19 April 2020
As people in Zimbabwe suffer from hunger, police officers carried out a raid as part of new public health measures. They seized and destroyed three tons of fruits and vegetables by setting fire to them.
The police were enforcing measures for fighting the new coronavirus. They were punishing a group of farmers who had violated restrictions on movement by bringing their produce to a busy market.
The farmers returned home with nothing.
Lockdowns to slow the spread of the virus have blocked many farmers from getting food to markets. Such measures are in effect in at least 33 African countries. Restrictions on movement have also threatened food aid that goes to rural populations. Many small, neighborhood markets where millions buy their food are closed.
The United Nations Food and Agriculture Organization reports that nearly 250 million people in Africa did not have enough food before the coronavirus pandemic. That represents about 20 percent of the continent's population. Now, it is worse.
"With lockdowns, border closures... the impact of COVID-19 on Africa could be like nothing we have seen before," said Sean Granville-Ross of the aid group Mercy Corps. COVID-19 is the name of the disease resulting from the virus.
Lockdowns without systems to help the poor "may affect us very, very much," said Lola Castro. She is regional director in southern Africa for the U.N.'s World Food Program (WFP).
In Kenya's capital, Nairobi, the neighborhood of Kalema is desperate. Many people there are hungry and very poor. Last week, thousands of people fought each other for food aid. Some people fell to the ground and were crushed by the crowd.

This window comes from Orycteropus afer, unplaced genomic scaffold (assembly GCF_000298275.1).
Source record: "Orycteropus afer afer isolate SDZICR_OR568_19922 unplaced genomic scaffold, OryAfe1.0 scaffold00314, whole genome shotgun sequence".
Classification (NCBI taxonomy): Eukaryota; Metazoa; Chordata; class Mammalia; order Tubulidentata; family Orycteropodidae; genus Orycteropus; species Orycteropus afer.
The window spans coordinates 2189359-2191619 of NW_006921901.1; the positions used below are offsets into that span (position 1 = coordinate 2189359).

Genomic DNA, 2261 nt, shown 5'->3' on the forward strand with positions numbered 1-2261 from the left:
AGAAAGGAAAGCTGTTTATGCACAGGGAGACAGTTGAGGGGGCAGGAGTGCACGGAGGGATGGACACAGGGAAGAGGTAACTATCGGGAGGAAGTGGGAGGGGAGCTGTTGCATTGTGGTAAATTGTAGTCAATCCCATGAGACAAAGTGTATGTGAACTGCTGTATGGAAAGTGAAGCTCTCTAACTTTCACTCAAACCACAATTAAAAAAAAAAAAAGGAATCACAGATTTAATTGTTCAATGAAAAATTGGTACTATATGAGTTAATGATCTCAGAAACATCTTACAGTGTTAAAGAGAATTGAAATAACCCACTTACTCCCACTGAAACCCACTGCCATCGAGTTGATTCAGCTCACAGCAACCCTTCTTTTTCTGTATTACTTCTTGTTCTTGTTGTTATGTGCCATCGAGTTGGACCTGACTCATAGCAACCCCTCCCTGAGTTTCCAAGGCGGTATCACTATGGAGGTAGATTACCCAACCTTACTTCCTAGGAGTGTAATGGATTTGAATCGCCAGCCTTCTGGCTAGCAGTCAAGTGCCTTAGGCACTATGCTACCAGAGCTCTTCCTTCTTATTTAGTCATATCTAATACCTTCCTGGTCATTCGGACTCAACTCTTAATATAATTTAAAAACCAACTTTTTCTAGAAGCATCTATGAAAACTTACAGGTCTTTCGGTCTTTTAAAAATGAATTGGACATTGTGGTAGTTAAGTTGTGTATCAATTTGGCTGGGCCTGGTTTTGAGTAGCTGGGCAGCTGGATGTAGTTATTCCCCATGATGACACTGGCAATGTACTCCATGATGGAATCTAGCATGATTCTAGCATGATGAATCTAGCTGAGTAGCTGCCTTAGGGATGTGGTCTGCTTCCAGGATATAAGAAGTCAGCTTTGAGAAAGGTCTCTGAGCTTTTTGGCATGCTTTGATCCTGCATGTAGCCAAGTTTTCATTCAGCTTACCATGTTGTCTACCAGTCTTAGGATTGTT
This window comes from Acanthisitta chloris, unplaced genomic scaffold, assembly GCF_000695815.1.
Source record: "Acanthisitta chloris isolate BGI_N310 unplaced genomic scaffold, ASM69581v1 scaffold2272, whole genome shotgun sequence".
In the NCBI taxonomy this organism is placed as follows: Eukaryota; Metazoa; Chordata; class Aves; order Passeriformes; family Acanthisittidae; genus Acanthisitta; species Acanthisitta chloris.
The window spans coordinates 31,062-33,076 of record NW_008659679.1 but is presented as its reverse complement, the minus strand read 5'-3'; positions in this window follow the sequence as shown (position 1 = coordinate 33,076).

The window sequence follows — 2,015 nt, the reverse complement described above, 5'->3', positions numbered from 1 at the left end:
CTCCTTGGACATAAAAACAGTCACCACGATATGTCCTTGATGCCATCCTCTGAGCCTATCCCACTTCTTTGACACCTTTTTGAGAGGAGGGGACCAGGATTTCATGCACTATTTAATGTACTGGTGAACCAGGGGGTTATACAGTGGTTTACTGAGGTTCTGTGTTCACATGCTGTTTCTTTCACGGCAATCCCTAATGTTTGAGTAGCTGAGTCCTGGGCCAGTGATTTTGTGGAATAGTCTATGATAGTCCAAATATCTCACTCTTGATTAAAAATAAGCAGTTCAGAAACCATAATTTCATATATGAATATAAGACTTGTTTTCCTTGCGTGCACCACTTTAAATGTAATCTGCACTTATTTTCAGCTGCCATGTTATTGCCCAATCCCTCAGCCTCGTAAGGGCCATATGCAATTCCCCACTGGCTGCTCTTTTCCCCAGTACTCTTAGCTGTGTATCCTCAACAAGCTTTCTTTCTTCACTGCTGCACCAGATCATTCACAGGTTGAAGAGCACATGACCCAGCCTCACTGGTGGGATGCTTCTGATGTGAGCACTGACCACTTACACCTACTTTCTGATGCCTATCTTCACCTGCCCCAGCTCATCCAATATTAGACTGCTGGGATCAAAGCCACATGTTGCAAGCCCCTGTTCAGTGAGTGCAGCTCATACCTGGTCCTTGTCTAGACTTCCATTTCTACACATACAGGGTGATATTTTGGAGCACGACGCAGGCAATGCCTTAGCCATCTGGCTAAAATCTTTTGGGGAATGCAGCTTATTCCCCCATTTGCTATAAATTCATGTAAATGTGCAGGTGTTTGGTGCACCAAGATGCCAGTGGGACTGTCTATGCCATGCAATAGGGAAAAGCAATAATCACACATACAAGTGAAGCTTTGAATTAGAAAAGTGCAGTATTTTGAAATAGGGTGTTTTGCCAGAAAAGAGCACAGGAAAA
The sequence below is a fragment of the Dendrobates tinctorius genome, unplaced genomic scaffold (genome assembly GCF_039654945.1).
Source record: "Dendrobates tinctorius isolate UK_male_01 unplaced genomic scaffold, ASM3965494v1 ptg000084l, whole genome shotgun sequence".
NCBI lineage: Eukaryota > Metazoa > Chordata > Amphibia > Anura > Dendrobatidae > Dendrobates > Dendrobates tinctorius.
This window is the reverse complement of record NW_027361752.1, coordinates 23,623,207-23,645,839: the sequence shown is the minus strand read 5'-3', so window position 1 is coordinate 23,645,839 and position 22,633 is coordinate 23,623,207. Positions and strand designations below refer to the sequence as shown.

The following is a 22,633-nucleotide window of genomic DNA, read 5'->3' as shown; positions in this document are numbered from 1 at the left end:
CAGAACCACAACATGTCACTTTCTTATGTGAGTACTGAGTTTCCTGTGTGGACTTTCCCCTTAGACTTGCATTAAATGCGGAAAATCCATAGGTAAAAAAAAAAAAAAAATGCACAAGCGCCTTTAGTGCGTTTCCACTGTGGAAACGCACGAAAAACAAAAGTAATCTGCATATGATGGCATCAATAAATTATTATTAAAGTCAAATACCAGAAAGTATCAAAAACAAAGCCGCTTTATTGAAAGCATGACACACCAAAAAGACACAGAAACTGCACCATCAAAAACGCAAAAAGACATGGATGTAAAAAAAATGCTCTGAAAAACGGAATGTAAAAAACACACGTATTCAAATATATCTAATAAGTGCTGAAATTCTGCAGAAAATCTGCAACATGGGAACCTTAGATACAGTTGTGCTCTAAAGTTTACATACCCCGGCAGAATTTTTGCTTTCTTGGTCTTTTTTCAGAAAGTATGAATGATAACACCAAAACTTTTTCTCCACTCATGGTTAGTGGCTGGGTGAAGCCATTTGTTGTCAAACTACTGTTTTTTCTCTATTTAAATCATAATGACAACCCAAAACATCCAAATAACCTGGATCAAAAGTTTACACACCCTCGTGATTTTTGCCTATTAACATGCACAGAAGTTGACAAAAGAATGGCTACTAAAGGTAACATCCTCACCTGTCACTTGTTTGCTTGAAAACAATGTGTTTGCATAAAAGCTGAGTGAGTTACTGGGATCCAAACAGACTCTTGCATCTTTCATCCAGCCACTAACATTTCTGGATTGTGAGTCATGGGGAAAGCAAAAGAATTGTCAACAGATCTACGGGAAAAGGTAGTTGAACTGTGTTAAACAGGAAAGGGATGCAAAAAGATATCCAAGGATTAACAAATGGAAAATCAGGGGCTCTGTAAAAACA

The World Food Program was already feeding millions in Africa, mainly people in rural areas, because of several disasters. The pandemic has made things worse.
In Sudan, U.N. officials say restrictions on movement are stopping aid workers from reaching some of the 9.2 million people in need.
The most severe dry weather in many years is threatening about 45 million people with hunger across southern Africa.
Somalia is struggling to get food to people living in territory controlled by extremists. Two months ago, Somalia's government declared a national emergency after desert insects destroyed thousands of hectares of crops. That left about 20 million people with severe food shortages. Now the insects have returned to the area.
In the Sahel region of West Africa, nearly 30 million people are struggling to find food, said Granville-Ross of Mercy Corps.
On top of these problems, the World Bank said the coronavirus could create "a severe food security crisis in Africa."
Among those at risk are millions of children usually fed through the WFP's school meals program. A few weeks after the virus arrived in Africa, many schools closed. About 65 million children are now missing out on meals, the WFP told The Associated Press.
For many Africans, the virus is not the worry, it is surviving the lockdowns.
"Most Africans work in the informal sector and need to go out every day," said Matshidiso Moeti of the World Health Organization.
The virus has been slow to spread in Africa. It has not yet experienced the large number of cases and deaths reported in parts of Europe, East Asia and the United States.
The WFP said economies of many African countries are at risk. The organization said, "For many poor countries, the economic consequences will be more devastating than the disease itself."
I'm Caty Weaver.
The Associated Press reported this story. Susan Shand adapted it for Learning English. George Grow was the editor.
Words in This Story
lockdown – n. to shut down an entire country or city
pandemic – n. a contagious illness that crosses from one country to another
impact – n. the way an events affects something or someone
locust – n. a big that eats farmers' crops
Informal sector – n. working in a part of the economy that is not official
consequence - n. the results of an action